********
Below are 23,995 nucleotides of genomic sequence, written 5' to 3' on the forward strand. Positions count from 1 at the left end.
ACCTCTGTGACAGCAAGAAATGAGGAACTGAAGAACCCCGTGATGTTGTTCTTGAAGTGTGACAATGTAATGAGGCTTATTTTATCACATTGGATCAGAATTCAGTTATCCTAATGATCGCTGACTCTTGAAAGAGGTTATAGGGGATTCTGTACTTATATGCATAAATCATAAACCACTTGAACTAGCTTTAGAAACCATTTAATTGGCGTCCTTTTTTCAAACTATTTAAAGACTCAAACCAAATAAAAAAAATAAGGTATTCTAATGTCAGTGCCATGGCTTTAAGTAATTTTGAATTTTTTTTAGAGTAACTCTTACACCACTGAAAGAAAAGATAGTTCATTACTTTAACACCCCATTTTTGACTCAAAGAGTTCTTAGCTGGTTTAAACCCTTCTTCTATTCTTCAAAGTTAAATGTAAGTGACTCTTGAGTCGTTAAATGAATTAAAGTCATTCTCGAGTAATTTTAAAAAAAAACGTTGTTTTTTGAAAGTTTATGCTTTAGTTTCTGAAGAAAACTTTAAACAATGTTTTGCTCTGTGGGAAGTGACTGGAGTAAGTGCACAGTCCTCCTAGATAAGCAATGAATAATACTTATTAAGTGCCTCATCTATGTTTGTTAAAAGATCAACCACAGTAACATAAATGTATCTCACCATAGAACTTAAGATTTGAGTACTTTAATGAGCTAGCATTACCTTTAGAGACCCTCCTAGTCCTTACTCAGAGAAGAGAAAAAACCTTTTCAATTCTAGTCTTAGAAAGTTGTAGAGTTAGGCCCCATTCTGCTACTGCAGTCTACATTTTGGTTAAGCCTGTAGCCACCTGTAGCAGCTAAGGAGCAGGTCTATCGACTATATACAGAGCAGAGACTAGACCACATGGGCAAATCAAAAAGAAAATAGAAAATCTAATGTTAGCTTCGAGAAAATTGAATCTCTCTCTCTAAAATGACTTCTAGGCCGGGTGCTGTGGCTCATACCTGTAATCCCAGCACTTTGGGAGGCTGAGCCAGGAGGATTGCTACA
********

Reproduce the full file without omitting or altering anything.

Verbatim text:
Below are 23,995 nucleotides of genomic sequence, written 5' to 3' on the forward strand. Positions count from 1 at the left end.
ACCTCTGTGACAGCAAGAAATGAGGAACTGAAGAACCCCGTGATGTTGTTCTTGAAGTGTGACAATGTAATGAGGCTTATTTTATCACATTGGATCAGAATTCAGTTATCCTAATGATCGCTGACTCTTGAAAGAGGTTATAGGGGATTCTGTACTTATATGCATAAATCATAAACCACTTGAACTAGCTTTAGAAACCATTTAATTGGCGTCCTTTTTTCAAACTATTTAAAGACTCAAACCAAATAAAAAAAATAAGGTATTCTAATGTCAGTGCCATGGCTTTAAGTAATTTTGAATTTTTTTTAGAGTAACTCTTACACCACTGAAAGAAAAGATAGTTCATTACTTTAACACCCCATTTTTGACTCAAAGAGTTCTTAGCTGGTTTAAACCCTTCTTCTATTCTTCAAAGTTAAATGTAAGTGACTCTTGAGTCGTTAAATGAATTAAAGTCATTCTCGAGTAATTTTAAAAAAAAACGTTGTTTTTTGAAAGTTTATGCTTTAGTTTCTGAAGAAAACTTTAAACAATGTTTTGCTCTGTGGGAAGTGACTGGAGTAAGTGCACAGTCCTCCTAGATAAGCAATGAATAATACTTATTAAGTGCCTCATCTATGTTTGTTAAAAGATCAACCACAGTAACATAAATGTATCTCACCATAGAACTTAAGATTTGAGTACTTTAATGAGCTAGCATTACCTTTAGAGACCCTCCTAGTCCTTACTCAGAGAAGAGAAAAAACCTTTTCAATTCTAGTCTTAGAAAGTTGTAGAGTTAGGCCCCATTCTGCTACTGCAGTCTACATTTTGGTTAAGCCTGTAGCCACCTGTAGCAGCTAAGGAGCAGGTCTATCGACTATATACAGAGCAGAGACTAGACCACATGGGCAAATCAAAAAGAAAATAGAAAATCTAATGTTAGCTTCGAGAAAATTGAATCTCTCTCTCTAAAATGACTTCTAGGCCGGGTGCTGTGGCTCATACCTGTAATCCCAGCACTTTGGGAGGCTGAGCCAGGAGGATTGCTACA